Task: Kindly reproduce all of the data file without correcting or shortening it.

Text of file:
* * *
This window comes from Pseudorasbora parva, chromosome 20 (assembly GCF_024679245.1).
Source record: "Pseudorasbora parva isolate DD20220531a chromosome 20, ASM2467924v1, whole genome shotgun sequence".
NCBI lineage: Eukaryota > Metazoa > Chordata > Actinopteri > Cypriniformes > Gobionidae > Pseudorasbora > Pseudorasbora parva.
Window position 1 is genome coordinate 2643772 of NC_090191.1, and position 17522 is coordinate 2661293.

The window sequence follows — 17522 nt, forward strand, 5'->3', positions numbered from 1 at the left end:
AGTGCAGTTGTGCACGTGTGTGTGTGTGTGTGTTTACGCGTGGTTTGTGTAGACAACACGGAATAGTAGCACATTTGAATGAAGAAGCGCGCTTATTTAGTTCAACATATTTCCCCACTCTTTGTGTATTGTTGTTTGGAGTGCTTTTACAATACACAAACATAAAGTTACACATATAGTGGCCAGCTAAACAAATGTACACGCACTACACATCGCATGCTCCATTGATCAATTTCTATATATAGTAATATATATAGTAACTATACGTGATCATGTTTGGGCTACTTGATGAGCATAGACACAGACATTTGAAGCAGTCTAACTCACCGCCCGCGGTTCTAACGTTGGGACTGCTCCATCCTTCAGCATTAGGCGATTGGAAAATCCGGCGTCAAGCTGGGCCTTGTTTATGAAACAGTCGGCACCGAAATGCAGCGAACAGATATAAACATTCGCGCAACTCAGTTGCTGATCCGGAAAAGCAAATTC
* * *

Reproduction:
This window comes from Pseudorasbora parva, chromosome 20 (assembly GCF_024679245.1).
Source record: "Pseudorasbora parva isolate DD20220531a chromosome 20, ASM2467924v1, whole genome shotgun sequence".
NCBI lineage: Eukaryota > Metazoa > Chordata > Actinopteri > Cypriniformes > Gobionidae > Pseudorasbora > Pseudorasbora parva.
Window position 1 is genome coordinate 2643772 of NC_090191.1, and position 17522 is coordinate 2661293.

The window sequence follows — 17522 nt, forward strand, 5'->3', positions numbered from 1 at the left end:
AGTGCAGTTGTGCACGTGTGTGTGTGTGTGTGTTTACGCGTGGTTTGTGTAGACAACACGGAATAGTAGCACATTTGAATGAAGAAGCGCGCTTATTTAGTTCAACATATTTCCCCACTCTTTGTGTATTGTTGTTTGGAGTGCTTTTACAATACACAAACATAAAGTTACACATATAGTGGCCAGCTAAACAAATGTACACGCACTACACATCGCATGCTCCATTGATCAATTTCTATATATAGTAATATATATAGTAACTATACGTGATCATGTTTGGGCTACTTGATGAGCATAGACACAGACATTTGAAGCAGTCTAACTCACCGCCCGCGGTTCTAACGTTGGGACTGCTCCATCCTTCAGCATTAGGCGATTGGAAAATCCGGCGTCAAGCTGGGCCTTGTTTATGAAACAGTCGGCACCGAAATGCAGCGAACAGATATAAACATTCGCGCAACTCAGTTGCTGATCCGGAAAAGCAAATTC